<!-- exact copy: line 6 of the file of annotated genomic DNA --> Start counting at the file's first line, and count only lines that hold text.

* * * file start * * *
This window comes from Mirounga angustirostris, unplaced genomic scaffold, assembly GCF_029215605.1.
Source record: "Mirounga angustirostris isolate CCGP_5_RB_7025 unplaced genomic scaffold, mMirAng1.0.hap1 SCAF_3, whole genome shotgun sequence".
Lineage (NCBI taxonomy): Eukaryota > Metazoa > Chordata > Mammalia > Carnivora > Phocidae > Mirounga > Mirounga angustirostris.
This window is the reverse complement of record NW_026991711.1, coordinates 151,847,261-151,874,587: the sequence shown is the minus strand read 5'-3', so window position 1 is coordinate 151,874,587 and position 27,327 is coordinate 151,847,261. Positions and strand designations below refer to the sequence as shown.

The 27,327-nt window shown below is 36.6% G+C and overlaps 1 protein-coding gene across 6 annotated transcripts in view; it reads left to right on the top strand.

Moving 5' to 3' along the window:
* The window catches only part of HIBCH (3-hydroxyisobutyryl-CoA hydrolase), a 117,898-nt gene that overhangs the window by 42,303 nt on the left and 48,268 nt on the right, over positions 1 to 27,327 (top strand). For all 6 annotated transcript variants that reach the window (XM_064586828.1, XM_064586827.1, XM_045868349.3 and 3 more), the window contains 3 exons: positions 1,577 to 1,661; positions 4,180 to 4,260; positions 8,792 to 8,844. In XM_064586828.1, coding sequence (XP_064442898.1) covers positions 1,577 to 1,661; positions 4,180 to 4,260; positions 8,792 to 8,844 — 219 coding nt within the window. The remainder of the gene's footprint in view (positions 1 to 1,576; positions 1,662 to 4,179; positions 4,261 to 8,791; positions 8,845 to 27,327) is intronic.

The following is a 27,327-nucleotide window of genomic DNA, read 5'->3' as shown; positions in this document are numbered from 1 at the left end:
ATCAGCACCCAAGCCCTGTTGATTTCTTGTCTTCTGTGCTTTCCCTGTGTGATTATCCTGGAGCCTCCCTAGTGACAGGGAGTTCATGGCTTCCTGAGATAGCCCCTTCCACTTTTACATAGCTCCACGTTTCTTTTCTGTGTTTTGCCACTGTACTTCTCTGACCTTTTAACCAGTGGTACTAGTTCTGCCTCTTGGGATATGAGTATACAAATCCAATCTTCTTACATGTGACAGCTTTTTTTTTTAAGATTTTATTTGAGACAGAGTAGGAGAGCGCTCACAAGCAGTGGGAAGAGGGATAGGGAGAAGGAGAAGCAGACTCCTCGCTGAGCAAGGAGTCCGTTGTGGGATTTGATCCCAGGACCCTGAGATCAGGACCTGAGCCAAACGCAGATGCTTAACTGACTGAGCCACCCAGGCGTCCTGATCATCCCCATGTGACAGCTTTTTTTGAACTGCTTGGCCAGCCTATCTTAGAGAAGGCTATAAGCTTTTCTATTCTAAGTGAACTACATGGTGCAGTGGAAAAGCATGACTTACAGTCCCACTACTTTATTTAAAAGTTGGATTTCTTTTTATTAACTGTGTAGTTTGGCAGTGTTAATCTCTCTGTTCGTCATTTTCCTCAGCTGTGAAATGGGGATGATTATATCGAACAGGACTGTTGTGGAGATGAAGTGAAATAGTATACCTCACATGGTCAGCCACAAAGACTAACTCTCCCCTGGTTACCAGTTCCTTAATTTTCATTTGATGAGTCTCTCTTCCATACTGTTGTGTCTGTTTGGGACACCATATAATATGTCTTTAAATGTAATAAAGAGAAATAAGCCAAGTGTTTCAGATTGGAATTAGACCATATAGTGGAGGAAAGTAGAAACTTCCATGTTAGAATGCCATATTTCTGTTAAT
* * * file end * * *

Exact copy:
Moving 5' to 3' along the window: